Many parents love the idea of giving their child the gift of a second language. But short of moving to a foreign country, can a parent who is not bilingual help children learn another language?

New research published in the journal for The International Mind, Body and Education Society suggests you don’t have to be bilingual to help your child learn a second language—but you might want to be choose a preschool that is.

“It is possible to give very young children the opportunity to start learning a second language, with only one hour of play per day in an early education setting," said Naja Ferjan Ramirez, co-author and a research scientist at the University of Washington Institute of Learning and Brain Sciences, in a press release this month about the findings.

For the study, Ferjan Ramirez and her colleagues developed a play-based English-language curriculum for public infant-education centers in Madrid, Spain. University of Washington (UW) undergrads and recent grads served as English tutors, using play-based activities to encourage children to try out English words and phrases. They also spoke to the young children in developmentally appropriate manners known as “infant-directed speed” or “parentese.” (You probably already do this—it’s basically simpler grammar, higher pitch and drawn-out vowels.)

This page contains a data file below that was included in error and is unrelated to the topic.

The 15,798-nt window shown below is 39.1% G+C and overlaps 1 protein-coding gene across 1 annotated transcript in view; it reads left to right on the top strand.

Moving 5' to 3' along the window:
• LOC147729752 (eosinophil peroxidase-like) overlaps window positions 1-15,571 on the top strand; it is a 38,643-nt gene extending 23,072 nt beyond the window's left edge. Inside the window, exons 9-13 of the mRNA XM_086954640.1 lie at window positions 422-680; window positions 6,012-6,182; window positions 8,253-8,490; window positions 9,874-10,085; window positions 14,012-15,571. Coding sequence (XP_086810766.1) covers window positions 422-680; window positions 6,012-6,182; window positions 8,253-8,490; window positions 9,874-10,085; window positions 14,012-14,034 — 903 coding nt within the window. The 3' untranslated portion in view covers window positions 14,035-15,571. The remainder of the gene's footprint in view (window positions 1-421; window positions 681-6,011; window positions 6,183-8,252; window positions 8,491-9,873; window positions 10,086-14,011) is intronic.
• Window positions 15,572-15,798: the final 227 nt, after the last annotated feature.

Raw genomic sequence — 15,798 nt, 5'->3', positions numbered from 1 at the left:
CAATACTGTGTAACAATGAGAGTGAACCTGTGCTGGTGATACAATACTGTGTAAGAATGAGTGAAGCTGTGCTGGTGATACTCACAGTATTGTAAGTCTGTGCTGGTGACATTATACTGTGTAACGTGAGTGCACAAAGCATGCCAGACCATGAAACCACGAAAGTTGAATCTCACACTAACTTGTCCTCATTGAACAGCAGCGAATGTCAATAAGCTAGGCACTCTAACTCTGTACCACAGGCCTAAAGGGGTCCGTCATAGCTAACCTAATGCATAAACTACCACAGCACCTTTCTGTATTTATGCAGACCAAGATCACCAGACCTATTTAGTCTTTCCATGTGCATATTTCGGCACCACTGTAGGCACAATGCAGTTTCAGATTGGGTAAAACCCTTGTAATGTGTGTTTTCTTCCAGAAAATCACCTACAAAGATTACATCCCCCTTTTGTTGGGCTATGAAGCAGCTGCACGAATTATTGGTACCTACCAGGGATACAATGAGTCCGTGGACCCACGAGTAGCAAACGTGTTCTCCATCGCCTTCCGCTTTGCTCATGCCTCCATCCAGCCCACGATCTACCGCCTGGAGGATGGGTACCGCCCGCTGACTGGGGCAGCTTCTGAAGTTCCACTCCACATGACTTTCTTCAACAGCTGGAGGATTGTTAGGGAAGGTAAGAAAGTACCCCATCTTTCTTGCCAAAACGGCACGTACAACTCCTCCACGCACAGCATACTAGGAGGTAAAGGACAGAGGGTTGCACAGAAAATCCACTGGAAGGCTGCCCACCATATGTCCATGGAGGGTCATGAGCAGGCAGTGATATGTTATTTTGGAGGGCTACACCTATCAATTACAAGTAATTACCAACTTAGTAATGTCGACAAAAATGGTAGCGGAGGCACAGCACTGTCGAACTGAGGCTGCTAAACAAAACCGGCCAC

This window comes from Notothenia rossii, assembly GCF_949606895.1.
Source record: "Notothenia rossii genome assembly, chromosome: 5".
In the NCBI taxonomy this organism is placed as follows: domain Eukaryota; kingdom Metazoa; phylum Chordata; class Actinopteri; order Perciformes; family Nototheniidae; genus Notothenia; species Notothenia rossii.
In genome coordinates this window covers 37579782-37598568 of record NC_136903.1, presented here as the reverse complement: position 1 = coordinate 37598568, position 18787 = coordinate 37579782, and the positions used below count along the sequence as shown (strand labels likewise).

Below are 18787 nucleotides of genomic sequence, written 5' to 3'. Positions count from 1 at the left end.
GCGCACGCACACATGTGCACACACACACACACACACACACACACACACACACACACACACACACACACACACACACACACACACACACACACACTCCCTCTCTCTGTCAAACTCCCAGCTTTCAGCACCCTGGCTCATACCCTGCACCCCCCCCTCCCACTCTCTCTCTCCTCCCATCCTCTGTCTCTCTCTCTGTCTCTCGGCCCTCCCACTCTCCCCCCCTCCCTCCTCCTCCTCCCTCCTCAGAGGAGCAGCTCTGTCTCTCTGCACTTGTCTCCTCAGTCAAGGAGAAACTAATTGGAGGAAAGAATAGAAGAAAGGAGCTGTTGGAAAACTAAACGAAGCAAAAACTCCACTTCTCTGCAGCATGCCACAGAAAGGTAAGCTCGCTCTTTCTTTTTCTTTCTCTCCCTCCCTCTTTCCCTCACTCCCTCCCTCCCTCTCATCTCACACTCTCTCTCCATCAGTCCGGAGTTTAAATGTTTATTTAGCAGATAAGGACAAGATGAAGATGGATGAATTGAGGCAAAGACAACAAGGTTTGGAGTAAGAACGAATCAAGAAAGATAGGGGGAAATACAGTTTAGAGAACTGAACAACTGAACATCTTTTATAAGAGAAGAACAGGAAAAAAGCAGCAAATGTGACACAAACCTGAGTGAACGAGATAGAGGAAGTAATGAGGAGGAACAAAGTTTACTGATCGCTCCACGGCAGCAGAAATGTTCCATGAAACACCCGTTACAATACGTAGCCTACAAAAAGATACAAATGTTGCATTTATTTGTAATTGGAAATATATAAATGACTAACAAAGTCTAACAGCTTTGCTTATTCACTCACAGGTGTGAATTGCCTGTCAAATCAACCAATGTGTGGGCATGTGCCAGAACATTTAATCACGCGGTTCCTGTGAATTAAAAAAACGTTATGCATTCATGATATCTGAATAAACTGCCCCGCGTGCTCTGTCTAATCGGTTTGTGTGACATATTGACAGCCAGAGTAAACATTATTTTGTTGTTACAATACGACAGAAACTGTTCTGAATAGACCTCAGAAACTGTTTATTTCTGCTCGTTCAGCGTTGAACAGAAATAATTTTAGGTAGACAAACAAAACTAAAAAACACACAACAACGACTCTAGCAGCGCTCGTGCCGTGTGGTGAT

For 18 weeks, babies between 7 months and 33 months had daily one-hour English sessions. Meanwhile, a control group participated in Madrid’s standard, classroom style bilingual program for two hours each week. In the end, the UW toddlers were recorded practicing about 74 English phrases and words per hour, while the control group only spoke about 13. When the UW kids were tested 18 weeks later, they proved they’d retained what they’d learned.

According to Ferjan Ramirez, the findings indicate even babies from monolingual homes can develop bilingual abilities at an early age.

In the United States, the researchers say replicating the study would not only help English-speaking kids learn a second language—but would also help the 27 percent of American children who don’t learn English at home.

And, for parents, the good news is that helping your child develop language skills may be as simple as playing and practicing words with them—even if you are not fluent.

What’s more, it’s never too early to start language training: Another newly published study out the University of Kansas found fetuses just older than 8 months gestational age could already tell the difference between English and Japanese.

Using a fetal biomagnetometer strapped over the mother’s belly, researchers were able to measure heart rate changes in the womb. And, sure enough, the heart rates were different when different languages were spoken.

These results suggest that language development may indeed start in utero, so if you’re pregnant you may want to start practicing your foreign language skills.

There’s nothing to suggest your fetus will pick up the vocabulary, but if you start practicing now maybe you’ll pick up enough to speak some foreign “parentese” by the time the baby’s ready for preschool.